Struggling meal kit company Blue Apron has launched a new line of ready-to-make meals, addressing the complaint that its home-delivered, pre-portioned recipes still require too much work to make and too much cleanup afterward.
The new ready-to-cook meals do require some assembly but, crucially, no chopping or cleaning up, as its signature ingredient meal kits famously do. Just unpack the pre-portioned proteins, veggies, etc., throw it all into a provided (recyclable) aluminum tray, and pop it into the oven. It’s cooking, Jim, but not as we know it.
With increased competition and a growing aversion to subscription services among customers, Blue Apron’s annual revenue hasn’t kept up with its early successes. Valued at $2 billion in 2015, the company’s worth has plummeted. Its current market cap is $99.33 million.
Despite a small probably pandemic-related boost, Blue Apron has struggled to compete in the category it essentially created. As grocery giants like Kroger, Walmart, and Amazon latch onto the idea of meal kits and fresh, ready-to-cook meals, the appeal of managing a monthly subscription when you could just have a meal kit delivered along with your regular groceries has clearly waned.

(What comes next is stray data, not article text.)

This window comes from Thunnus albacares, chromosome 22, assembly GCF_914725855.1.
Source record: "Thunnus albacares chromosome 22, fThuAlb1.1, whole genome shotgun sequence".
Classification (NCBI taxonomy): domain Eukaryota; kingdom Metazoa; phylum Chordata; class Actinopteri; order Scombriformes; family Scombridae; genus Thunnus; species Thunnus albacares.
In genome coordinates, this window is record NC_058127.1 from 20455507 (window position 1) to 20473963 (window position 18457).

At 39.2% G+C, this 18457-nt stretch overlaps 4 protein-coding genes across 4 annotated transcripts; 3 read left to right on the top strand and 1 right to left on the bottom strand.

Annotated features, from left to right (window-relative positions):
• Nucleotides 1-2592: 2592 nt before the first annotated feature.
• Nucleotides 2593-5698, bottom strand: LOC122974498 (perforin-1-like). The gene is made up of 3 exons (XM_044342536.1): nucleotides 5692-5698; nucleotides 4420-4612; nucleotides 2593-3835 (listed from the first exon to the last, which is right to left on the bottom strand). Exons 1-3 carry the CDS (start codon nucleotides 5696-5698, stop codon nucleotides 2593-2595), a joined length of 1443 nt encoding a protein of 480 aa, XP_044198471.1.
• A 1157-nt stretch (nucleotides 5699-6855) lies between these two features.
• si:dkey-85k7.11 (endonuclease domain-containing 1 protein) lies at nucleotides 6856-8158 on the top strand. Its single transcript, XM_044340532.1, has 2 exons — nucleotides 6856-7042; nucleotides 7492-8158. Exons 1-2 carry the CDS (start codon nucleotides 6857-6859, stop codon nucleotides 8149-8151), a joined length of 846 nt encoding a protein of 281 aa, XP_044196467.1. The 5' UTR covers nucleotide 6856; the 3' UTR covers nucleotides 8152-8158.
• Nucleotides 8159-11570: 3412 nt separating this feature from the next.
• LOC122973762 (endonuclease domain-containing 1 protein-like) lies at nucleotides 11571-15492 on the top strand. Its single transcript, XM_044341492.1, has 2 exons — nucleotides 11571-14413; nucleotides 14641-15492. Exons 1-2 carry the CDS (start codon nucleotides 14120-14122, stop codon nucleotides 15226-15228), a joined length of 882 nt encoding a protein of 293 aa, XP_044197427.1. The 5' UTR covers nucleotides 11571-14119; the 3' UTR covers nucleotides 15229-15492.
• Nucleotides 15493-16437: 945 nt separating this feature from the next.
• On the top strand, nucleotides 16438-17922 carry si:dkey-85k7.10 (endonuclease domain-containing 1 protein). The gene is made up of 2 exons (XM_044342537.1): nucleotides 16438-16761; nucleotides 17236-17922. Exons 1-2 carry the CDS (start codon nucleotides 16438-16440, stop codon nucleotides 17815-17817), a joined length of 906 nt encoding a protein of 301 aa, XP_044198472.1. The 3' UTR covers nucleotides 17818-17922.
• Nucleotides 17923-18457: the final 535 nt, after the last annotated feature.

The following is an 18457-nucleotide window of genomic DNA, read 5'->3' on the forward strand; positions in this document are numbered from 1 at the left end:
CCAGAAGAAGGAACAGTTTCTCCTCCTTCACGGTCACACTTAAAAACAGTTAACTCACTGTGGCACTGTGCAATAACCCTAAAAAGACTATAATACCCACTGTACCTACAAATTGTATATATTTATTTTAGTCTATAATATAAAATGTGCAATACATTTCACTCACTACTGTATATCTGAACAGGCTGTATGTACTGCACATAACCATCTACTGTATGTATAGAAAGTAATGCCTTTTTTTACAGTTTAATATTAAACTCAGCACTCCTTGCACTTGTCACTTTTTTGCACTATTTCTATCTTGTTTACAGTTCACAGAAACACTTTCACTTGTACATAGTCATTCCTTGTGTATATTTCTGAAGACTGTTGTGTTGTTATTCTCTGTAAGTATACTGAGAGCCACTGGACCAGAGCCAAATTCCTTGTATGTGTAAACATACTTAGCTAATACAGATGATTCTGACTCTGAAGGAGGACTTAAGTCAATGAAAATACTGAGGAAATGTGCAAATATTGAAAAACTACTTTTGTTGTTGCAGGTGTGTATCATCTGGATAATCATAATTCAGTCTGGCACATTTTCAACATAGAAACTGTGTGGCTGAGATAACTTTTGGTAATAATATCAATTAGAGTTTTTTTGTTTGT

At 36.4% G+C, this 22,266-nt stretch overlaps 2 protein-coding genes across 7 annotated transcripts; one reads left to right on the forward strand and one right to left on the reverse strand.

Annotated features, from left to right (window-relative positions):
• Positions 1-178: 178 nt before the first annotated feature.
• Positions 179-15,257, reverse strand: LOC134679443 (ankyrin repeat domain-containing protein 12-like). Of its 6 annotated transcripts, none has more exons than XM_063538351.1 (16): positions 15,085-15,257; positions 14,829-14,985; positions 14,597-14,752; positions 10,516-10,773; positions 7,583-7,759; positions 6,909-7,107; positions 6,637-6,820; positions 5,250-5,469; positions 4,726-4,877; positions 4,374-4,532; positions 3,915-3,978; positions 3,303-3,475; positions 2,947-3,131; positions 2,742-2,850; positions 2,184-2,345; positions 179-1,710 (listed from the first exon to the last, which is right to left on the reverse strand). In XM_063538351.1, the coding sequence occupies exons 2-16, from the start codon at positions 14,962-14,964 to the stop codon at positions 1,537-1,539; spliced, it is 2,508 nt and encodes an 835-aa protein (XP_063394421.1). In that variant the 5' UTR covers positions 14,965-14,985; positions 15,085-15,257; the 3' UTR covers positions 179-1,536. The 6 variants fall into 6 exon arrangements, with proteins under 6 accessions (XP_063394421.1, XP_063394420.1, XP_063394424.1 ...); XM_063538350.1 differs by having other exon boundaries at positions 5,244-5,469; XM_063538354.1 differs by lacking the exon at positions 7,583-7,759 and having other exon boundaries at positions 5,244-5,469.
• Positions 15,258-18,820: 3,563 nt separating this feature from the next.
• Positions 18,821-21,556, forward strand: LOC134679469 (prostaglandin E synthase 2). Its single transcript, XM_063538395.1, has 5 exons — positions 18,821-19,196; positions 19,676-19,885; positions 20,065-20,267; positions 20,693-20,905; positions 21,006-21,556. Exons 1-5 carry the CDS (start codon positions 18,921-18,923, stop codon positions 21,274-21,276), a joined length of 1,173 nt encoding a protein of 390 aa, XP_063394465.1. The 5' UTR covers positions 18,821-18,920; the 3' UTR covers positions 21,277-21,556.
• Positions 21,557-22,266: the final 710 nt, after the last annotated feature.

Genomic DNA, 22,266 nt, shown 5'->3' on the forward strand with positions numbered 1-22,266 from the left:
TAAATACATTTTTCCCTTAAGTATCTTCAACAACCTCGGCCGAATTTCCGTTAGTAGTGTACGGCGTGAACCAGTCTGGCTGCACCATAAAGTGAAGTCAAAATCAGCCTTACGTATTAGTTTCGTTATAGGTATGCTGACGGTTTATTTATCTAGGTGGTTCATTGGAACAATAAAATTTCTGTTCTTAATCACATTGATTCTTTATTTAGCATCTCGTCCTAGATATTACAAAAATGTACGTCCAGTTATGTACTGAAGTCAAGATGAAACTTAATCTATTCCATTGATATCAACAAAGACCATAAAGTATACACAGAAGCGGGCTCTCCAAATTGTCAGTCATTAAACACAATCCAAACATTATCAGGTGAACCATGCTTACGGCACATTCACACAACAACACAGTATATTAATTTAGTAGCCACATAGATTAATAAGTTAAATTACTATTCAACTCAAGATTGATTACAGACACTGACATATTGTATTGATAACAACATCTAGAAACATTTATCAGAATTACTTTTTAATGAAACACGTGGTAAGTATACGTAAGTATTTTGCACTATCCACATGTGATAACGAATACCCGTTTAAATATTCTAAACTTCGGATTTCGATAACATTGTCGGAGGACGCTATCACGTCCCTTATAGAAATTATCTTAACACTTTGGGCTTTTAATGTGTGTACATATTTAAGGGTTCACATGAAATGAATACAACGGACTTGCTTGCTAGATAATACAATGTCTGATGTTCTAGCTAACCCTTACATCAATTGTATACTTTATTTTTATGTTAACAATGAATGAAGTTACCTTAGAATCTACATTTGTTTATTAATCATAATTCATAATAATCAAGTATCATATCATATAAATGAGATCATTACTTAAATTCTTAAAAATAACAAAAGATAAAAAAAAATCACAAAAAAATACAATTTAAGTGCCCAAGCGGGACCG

Despite a small pandemic-related boost, Blue Apron has struggled to compete in the category it essentially created
Still, Blue Apron is touting its high-quality ingredients as a big selling point. The new Ready to Cook meals join a Heat & Eat option (microwave meals) and Fast & Easy recipes (sheet pan and one-pot recipes) as easier to make, delivered to your door meals that don’t taste as though they came out of a cardboard box. Although they do, in fact, come out of a cardboard box — or ten. The amount of packaging used is another often-heard complaint about this service and those similar to it.
The new dishes are based on Blue Apron’s most popular recipes and include cheesy tomato gnocchi with Calabrian chile and spinach; sweet chili udon and vegetables with coconut chips and sesame seeds; and pesto chicken and orzo with spinach, tomatoes, and ricotta. Subscribers can choose to add Ready to Cook meals alongside or instead of the company’s meals that you have to chop. They’ll start showing up on July 29th as an option to order with your meal box on the two- and four-serving menus.
Now, excuse me while I go heat up a frozen enchilada.